The Return of Light: Candlemas

Once again, the season has brought us round to Candlemas– an ancient tradition still observed in a handful of places.  One of those places is Ripon, North Yorkshire, England, which I called home for a brief but beautiful few years.  I’m re-posting this short post from 2017, so  I might share the tradition with you and wish you a thousand candles to light your way and warm your heart through this winter week.

Ripon Cathedral, Ripon, N. Yorkshire

Photo courtesy of @Riponcathedral twitter
Photo courtesy of @Riponcathedral twitter

The winter-blooming snowdrops may be pushing up from the cold ground in England about now, and we are at the halfway point between the shortest day of the year and the March equinox.  Light is returning to the world, and slowly but surely we turn toward spring.

And the religious calendar turns also.  There are few places in the world where Candlemas is still celebrated on February 2nd– Americans are far likelier to think of today as Groundhog Day (same principle, though)– but the Ripon Cathedral is one of those glorious places where the holiday is remembered.  The cathedral is lit with thousands of candles, and candles only,  and a  processional service takes place in the evening.

Our first visit to a Candlemas service took place in 2005 or 2006.  Our children were very young, and we took them in their pajamas (it was a cold mid-winter’s night, they were young, we saw no need to stand on ceremony).  Our friend, a canon at the cathedral, had called us at the last minute and said, “You really ought to see this, it’s beautiful and will be a new experience for you.”  We’d imagined that we’d just pop our heads in, satisfy a curiosity, and leave quickly to get the children into bed.

But, like Homer’s lotus eaters, we stepped into the space and it was such a fantastic and pleasurable experience that we forgot to leave!  We stayed for the procession, we moved dreamily through the ancient, light-filled space and, although I’d like to tell you just how it felt and how it lifted our spirits, my words fall short.  To be in that ancient space, with the thousands of candles at once warming, lighting, and flickering along the walls  (seeming, in their dancing flames, to sing and process along with the parishioners), to process through that space with a sea of people (young and old, high and low, well-dressed and pajama-ed)– this was so moving and uplifting.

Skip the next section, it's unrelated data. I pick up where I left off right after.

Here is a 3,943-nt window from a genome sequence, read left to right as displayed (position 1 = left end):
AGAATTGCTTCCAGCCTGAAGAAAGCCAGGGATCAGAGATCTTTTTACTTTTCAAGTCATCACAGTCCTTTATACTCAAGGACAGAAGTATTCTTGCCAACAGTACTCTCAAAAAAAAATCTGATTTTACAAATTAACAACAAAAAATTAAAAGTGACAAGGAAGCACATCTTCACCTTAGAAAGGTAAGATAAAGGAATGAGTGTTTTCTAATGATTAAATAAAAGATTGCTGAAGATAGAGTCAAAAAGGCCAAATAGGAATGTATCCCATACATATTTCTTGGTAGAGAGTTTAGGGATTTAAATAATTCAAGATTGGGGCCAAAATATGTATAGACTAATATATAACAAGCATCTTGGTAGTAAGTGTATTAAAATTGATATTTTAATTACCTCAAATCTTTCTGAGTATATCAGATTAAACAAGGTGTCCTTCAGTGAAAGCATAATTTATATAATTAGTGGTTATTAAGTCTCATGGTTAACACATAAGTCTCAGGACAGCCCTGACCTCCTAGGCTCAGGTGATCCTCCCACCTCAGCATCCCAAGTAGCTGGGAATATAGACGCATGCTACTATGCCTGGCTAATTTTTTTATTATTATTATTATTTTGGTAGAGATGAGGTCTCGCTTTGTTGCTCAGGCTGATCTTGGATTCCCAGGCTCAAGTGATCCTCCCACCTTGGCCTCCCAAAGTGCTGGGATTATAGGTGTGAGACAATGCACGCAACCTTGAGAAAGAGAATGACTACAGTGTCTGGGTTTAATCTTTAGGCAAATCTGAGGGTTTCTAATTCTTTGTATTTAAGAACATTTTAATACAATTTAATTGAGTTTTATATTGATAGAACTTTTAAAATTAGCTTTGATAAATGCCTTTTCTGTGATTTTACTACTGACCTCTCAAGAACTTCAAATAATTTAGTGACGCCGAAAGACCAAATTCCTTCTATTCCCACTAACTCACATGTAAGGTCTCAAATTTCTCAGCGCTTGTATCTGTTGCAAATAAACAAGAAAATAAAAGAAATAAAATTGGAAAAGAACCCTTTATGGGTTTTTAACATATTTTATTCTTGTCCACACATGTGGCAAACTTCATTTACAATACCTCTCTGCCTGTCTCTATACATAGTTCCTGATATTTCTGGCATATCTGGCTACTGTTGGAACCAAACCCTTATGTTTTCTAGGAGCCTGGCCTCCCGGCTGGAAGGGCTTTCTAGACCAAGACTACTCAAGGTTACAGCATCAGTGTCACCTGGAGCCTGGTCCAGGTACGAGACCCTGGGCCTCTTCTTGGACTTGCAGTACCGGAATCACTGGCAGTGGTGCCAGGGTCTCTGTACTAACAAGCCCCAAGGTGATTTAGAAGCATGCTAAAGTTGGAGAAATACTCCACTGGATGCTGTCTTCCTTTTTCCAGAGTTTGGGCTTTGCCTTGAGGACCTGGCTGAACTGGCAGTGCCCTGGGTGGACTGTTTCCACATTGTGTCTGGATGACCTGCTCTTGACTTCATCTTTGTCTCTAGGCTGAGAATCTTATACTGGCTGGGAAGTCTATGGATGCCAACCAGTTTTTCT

This morning, I’m starting my day off in sunny Florida.  It is no bleak mid-winter day outside.  The light never really left us this winter–certainly not by northern or European measures.  But the need for a turning and a renewal is as strong as ever.

Tonight, I will put on my cozy pajamas, I will light some candles at home, and I will drift off to Ripon Cathedral, lotus-eater like.  I will process through the nave and side aisle, pause by niches, hold my young children tight, marvel at the warmth and the glow and the sea of my fellow revelers.  I’ll be there.  Not even the great expanse of the Atlantic Ocean could keep me away.

 

 

Candlemas and Groundhog Day–a belated primer

You and I tend to know February 2nd as Groundhog Day, candlemas riponbut it’s been a festival day for a long time, and its roots go back deep into the calendar of the Christian church, and far deeper still.  The day marks the midpoint between  the winter solstice and the spring equinox, so it’s considered the beginning of spring, or at least (if you live where it is still remarkably cold, like I do) the tipping point where winter and dark begin making way for warmth and light.

Candlemas is rarely observed in the church these days, but our old hometown of Ripon, England still honors the day.  The cathedral hosts a Candlemas service in the evening, and the cathedral is lit by thousands of candles.  To clarify–it is lit by thousands of candles only.  It is brillliant.  The first time I walked into one of these services, my children in their winter pajamas (they were young, and it was late and cold out), we all gasped and immediately whispered “Harry Potter!”   This is the best way I know to describe the look of the cathedral to a Candlemas novice or a wizard fan–think of Hogwarts’ great hall and its floating candles.  In Ripon Cathedral, the thousands of candles are set around the edges of the ground, in the clerestory ledges, and in every shelf and cubby along those ancient stone walls.  They appear to float and rise.  It’s heady stuff, and it’s one of the most beautiful sights I’ve ever seen.

candlemas 2The Ripon Cathedral website posted the following blurb about Candlemas last year:

Candlemas is one of the most ancient feasts of the Church, and occurs 40 days after Christmas, on the 2nd February. It is also known as the Presentation of Jesus at the Temple, in reference to the episode in Luke’s gospel (2:22-40).
This ancient festival has been celebrated at Ripon for centuries. A visitor to the Cathedral in 1790 declared that the whole building was “one continued blaze of light all afternoon”.
This year, the Cathedral will once again shine with the light of thousands of candles, symbolising Jesus as the light of the world.

It’s good to know that, dark and cold as it still is (whether we are speaking of the weather and season, or of world events), we can look to a tipping point and the hope of spring.   (Even if Punxsutawney Phil is right and the next few weeks will be chill, spring must come some day.)  It is also good to know that, in a world of cultural globalization, where McDonalds is edging its way into every corner, you can still stumble on those few enclaves where something ancient, unusual, and beautiful will make you catch your breath. . . even if you find yourself whispering “Harry Potter” in the aftermath.